Navigation: 3400 S Jones Blvd, Ste 6, Las Vegas, NV
How to Cook Tsukemen
Easy Tsukemen Recipe
Ingredients (Serves 2)
- 1 pack Nijiya Ramen (soy flavor)
Toppings (all ingredients as desired)
- Naruto (sliced fish cake)
- Yakinori (roasted seaweed)
- Menma (pickled bamboo shoots)
- Hardboiled egg
- Char-siu (marinated pork slices)
- Green onion
- Boil a generous amount of water.
- While the water comes to a boil, make the dipping sauce. Prepare a bowl that’s a size smaller than the ramen bowl, pour in the ramen soup mix, and stir with 3/4 of a cup to 1 cup boiling water to dissolve (use as desired).
- Boil the noodles for approximately two minutes with the remaining hot water (adjust the time according to your firmness preference).
- While the noodles boil, place all ingredients, except the yakinori and green onion, into the dipping sauce.
- Transfer the boiled noodles to a strainer and immediately rinse with cold water. The noodles will cool more quickly if they’re loosened by hand as you rinse them.
- Be sure the water is well drained, and place the noodles on a plate.
- Place the yakinori and green onion in the dipping sauce right before you eat, and then place the noodles in the sauce. Add some taka-no-tsume (chili peppers), garlic chips or katsuobushi (powdered flakes or smoked, dried bonito) for desired flavor.
Recipe and photos by: Gochiso Magazine, Nijiya Market
Easy Tsukemen Kits
What do you need to make tsukemen at home? Is there a perfect tsukemen recipe? Tsukemen is all about the dipping sauce and the noodles, and these easy tsukemen kits come with both these items. So, you just boil your noodles, mix together your dipping sauce from the packet, and then add your favorite toppings such as boiled egg, green onion, or your favorite meat!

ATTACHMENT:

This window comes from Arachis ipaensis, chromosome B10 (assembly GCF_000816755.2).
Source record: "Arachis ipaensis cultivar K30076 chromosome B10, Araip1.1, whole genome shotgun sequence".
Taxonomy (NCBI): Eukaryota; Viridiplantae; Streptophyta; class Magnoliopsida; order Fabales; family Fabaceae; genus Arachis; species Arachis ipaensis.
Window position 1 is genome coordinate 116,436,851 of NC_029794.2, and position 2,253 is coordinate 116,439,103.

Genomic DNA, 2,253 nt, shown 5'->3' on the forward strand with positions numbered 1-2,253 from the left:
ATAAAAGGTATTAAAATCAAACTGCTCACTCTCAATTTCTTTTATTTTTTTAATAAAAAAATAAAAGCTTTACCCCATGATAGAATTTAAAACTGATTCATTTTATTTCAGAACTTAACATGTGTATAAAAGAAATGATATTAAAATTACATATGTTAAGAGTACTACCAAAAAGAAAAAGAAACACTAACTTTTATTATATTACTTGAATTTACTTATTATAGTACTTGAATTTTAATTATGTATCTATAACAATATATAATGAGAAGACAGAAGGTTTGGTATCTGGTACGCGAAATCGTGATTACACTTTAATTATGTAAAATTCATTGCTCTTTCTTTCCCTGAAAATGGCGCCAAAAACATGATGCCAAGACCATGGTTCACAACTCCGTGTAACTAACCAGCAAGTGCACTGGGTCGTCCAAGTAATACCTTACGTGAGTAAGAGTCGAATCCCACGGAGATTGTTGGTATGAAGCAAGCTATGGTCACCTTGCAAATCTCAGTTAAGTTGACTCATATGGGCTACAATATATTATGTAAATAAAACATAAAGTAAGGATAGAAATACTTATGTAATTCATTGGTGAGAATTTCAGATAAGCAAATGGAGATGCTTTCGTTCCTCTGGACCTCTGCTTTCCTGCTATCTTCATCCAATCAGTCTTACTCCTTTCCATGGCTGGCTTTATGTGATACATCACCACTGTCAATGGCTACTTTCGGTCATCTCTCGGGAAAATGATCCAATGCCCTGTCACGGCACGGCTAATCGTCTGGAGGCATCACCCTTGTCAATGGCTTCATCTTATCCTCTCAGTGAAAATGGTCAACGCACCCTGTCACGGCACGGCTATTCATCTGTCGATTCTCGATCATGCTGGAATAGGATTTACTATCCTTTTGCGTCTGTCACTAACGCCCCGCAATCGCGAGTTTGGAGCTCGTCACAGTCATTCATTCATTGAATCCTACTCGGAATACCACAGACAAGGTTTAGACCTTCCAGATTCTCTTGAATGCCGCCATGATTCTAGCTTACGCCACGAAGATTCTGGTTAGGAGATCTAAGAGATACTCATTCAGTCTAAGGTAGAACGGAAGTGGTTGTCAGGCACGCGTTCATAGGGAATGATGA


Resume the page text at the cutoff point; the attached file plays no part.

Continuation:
Myojo Chuka Zanmai Hiyashi Tsukemen
Myojo is one of the top noodles brand in Japan and their noodles are restaurant quality. This is Myojo’s refrigerated fresh noodle tsukemen kit. The package says it is for cold tsukemen noodles but you can also eat the noodles warm. It comes with a sweet sesame dipping sauce and a small mustard packet. The cold noodles are great for a hot summer day! Go to the refrigerator or freezer section at your local Asian super market to find Myojo’s tsukemen.
Myojo Gyokai Tonkotsu Ramen
Although the package says ramen, these noodles can also be eaten as tsukemen. This fresh noodle ramen kit includes a tonkotsu pork flavor sauce, which is the traditional type of tsukemen sauce. If you make this kit into tsukemen rather than ramen, then you will want to add about half the amount of water required for the ramen soup base to make the tsukemen dipping sauce. Make sure to read the directions or your dipping sauce will be too watery!
Marutai Tsukemen Spicy Miso Taste
Marutai is a well-known noodle brand from the Kyushu region in Japan. Kyushu is known for their ramen noodles and it is definitely a treat to be able to have an authentic ramen or tsukemen at home. As you can tell from the red package, this kit comes with a spicy miso dipping sauce. These are dried noodles, so you will you have to boil the noodles. The noodles and soup seasoning serves two, so call a friend and have a delicious meal. Marutai noodles are available on Amazon.com. It is a little more expensive than regular instant ramen noodles, but well worth the price.
*All prices, numbers and menu descriptions mentioned in the article are from the time of this article’s publishing. So keep in mind, they may have changed since then.